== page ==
People are shocked by the scope of secret state spying on their private communications, especially in light of documentary evidence leaked to media outlets by former NSA contractor Edward Snowden.
While the public is rightly angered by the illegal, unconstitutional nature of NSA programs which seize and store data for retrospective harvesting by intelligence and law enforcement officials, including the content of phone calls, emails, geolocational information, bank records, credit card purchases, travel itineraries, even medical records–in secret, and with little in the way of effective oversight–the historical context of how, and why, this vast spying apparatus came to be is often given short shrift.
Revelations about NSA spying didn’t begin June 5, 2013 however, the day when The Guardian published a top secret FISA Court Order to Verizon, ordering the firm turn over the telephone records on millions of its customers “on an ongoing daily basis.”
Before PRISM there was ECHELON: the top secret surveillance program whose all-encompassing “dictionaries” (high-speed computers powered by complex algorithms) ingest and sort key words and text scooped-up by a global network of satellites, from undersea cables and land-based microwave towers.
Past as Prologue
Confronted by a dizzying array of code-named programs, the casual observer will assume the spymasters running these intrusive operations are all-knowing mandarins with their fingers on the pulse of global events.
Yet, if disastrous US policies from Afghanistan and Iraq to the ongoing capitalist economic meltdown tell us anything, it is that the American superpower, in President Nixon’s immortal words, really is “a pitiful, helpless giant.”
In fact, the same programs used to surveil the population at large have also been turned inward by the National Security State against itself and targets military and political elites who long thought themselves immune from such close attention.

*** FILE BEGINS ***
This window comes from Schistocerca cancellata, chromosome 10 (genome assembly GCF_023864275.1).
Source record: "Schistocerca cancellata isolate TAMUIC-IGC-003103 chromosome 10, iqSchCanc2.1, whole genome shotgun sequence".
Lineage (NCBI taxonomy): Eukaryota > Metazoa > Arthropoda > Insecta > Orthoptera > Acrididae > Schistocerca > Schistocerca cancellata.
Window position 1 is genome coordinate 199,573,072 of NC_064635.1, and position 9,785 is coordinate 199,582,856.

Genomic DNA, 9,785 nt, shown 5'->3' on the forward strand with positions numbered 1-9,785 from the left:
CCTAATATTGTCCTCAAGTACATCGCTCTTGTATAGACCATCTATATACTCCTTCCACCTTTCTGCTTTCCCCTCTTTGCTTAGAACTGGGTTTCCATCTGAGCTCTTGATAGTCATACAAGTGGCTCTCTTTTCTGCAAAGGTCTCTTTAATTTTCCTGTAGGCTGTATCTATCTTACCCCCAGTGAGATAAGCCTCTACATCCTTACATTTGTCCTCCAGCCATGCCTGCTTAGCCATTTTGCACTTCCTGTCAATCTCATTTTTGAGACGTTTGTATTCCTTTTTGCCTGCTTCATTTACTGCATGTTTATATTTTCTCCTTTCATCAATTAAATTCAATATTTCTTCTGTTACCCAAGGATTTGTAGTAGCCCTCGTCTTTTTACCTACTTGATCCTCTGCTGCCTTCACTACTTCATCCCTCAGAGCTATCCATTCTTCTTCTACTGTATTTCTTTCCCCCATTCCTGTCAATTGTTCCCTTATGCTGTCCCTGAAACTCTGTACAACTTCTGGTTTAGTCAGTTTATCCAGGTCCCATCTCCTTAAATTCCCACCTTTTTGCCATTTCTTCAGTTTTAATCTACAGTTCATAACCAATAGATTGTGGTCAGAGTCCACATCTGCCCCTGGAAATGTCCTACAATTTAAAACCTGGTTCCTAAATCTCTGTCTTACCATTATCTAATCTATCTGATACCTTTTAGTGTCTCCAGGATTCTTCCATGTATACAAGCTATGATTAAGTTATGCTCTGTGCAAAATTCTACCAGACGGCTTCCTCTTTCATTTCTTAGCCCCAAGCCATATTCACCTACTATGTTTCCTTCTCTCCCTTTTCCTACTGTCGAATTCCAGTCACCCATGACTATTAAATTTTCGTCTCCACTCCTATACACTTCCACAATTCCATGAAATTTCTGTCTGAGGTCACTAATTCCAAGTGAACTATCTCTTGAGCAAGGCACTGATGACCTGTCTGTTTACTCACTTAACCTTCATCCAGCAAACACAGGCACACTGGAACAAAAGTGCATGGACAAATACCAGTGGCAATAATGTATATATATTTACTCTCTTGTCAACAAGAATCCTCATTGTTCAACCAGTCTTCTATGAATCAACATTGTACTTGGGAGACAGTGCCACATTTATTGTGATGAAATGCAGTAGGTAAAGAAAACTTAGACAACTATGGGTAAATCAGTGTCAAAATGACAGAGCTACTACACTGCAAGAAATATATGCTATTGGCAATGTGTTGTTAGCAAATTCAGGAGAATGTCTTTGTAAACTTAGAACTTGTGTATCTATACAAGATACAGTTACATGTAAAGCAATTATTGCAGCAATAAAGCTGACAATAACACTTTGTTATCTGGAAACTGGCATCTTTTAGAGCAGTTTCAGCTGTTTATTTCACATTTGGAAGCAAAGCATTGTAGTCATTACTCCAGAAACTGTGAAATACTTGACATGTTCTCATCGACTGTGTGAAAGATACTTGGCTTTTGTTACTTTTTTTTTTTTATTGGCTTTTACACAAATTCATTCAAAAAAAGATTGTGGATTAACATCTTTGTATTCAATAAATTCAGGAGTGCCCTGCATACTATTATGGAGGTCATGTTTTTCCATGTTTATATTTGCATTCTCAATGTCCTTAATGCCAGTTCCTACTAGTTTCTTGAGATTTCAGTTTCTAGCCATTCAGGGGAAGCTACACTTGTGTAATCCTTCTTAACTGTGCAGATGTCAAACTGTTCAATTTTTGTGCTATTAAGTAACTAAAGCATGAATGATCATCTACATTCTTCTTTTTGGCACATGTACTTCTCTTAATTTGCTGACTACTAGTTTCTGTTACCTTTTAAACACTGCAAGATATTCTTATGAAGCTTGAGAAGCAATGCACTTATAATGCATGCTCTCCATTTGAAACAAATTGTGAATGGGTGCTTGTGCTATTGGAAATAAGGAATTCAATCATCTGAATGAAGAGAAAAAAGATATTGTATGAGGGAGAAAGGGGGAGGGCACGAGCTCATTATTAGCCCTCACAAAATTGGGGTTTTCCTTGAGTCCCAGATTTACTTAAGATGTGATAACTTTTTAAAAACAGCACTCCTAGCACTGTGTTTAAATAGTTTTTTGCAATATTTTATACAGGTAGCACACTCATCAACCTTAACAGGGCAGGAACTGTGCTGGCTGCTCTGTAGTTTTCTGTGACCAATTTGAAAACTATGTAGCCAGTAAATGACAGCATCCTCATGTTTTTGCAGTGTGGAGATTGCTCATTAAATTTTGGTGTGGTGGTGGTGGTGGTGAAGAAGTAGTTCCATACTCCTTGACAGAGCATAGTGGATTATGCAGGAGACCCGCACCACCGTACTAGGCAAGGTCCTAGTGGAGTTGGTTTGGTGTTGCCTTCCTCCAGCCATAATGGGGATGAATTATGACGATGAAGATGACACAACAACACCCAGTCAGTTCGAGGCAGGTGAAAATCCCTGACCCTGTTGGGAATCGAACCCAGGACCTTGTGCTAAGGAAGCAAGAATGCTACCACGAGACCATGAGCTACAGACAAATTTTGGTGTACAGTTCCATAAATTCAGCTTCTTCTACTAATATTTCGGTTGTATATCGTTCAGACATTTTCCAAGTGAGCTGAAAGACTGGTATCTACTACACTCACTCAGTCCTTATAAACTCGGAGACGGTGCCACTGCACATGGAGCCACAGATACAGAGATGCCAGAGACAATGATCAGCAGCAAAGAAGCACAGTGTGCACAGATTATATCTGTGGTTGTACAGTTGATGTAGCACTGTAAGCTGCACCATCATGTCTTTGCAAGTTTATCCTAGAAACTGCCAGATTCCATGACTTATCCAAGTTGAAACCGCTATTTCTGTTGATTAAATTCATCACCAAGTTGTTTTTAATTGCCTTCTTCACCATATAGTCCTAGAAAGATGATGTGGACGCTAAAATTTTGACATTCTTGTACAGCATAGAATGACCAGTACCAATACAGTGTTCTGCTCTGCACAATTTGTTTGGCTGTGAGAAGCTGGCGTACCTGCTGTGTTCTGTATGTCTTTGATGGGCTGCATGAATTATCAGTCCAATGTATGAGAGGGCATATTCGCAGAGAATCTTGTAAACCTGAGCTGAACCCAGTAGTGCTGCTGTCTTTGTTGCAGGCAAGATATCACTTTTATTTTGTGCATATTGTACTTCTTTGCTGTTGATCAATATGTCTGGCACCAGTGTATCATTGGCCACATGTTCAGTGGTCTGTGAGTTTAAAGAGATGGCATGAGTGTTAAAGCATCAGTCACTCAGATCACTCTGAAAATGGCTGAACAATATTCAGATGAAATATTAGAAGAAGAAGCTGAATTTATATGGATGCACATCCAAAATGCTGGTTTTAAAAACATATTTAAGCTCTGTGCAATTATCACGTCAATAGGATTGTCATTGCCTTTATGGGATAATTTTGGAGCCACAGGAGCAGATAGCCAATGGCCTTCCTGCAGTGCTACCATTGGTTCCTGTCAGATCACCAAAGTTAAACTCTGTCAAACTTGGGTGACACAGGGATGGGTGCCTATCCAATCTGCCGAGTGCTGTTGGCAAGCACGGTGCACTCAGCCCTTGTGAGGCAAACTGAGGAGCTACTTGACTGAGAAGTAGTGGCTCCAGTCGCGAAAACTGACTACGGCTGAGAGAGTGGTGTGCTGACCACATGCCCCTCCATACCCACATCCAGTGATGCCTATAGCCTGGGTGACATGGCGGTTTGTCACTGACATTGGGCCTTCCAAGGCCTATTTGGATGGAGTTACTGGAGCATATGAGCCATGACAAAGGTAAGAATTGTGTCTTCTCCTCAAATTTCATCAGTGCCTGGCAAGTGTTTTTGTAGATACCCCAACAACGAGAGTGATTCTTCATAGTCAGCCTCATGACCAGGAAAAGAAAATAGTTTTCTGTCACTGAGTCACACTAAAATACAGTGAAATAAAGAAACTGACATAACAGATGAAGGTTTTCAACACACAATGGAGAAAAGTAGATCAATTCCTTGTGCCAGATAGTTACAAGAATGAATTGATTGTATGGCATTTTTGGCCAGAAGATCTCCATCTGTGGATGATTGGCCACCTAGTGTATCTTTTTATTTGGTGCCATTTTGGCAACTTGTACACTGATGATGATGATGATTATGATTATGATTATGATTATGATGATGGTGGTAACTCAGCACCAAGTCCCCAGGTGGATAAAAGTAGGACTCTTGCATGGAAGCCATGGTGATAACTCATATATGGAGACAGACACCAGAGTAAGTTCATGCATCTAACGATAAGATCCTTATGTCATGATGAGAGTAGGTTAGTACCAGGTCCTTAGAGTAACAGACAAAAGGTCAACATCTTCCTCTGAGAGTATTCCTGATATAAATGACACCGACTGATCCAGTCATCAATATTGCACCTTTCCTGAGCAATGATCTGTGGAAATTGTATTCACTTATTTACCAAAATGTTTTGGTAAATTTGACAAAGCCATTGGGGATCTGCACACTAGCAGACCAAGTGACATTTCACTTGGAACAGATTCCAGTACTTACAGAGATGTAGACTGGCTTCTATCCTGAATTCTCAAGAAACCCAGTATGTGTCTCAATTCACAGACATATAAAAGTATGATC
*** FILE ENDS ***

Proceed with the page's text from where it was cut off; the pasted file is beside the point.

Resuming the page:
Coupled with Snowden’s disclosures, those of former NSA officer Russell Tice (first reported here and here), revealed that the agency–far in excess of the dirt collected by FBI spymaster J. Edgar Hoover in his “secret and confidential” black files–has compiled dossiers on their alleged controllers, for political leverage and probably for blackmail purposes to boot.
While Tice’s allegations certainly raised eyebrows and posed fundamental questions about who is really in charge of American policy–elected officials or unaccountable securocrats with deep ties to private security corporations–despite being deep-sixed by US media, they confirm previous reporting about the agency.
When investigative journalist Duncan Campbell first blew the lid off NSA’s ECHELON program, his 1988 piece for New Statesman revealed that a whistleblower, Margaret Newsham, a software designer employed by Lockheed at the giant agency listening post at Menwith Hill in North Yorkshire, England, stepped forward and told the House Permanent Select Committee on Intelligence in closed session, that NSA was using its formidable intercept capabilities “to locate the telephone or other messages of target individuals.”
Campbell’s reporting was followed in 1996 by New Zealand investigative journalist Nicky Hager’s groundbreaking book, Secret Power, the first detailed account of NSA’s global surveillance system. A summary of Hager’s findings can be found in the 1997 piece that appeared in CovertAction Quarterly.
As Campbell was preparing that 1988 article, a report in the…………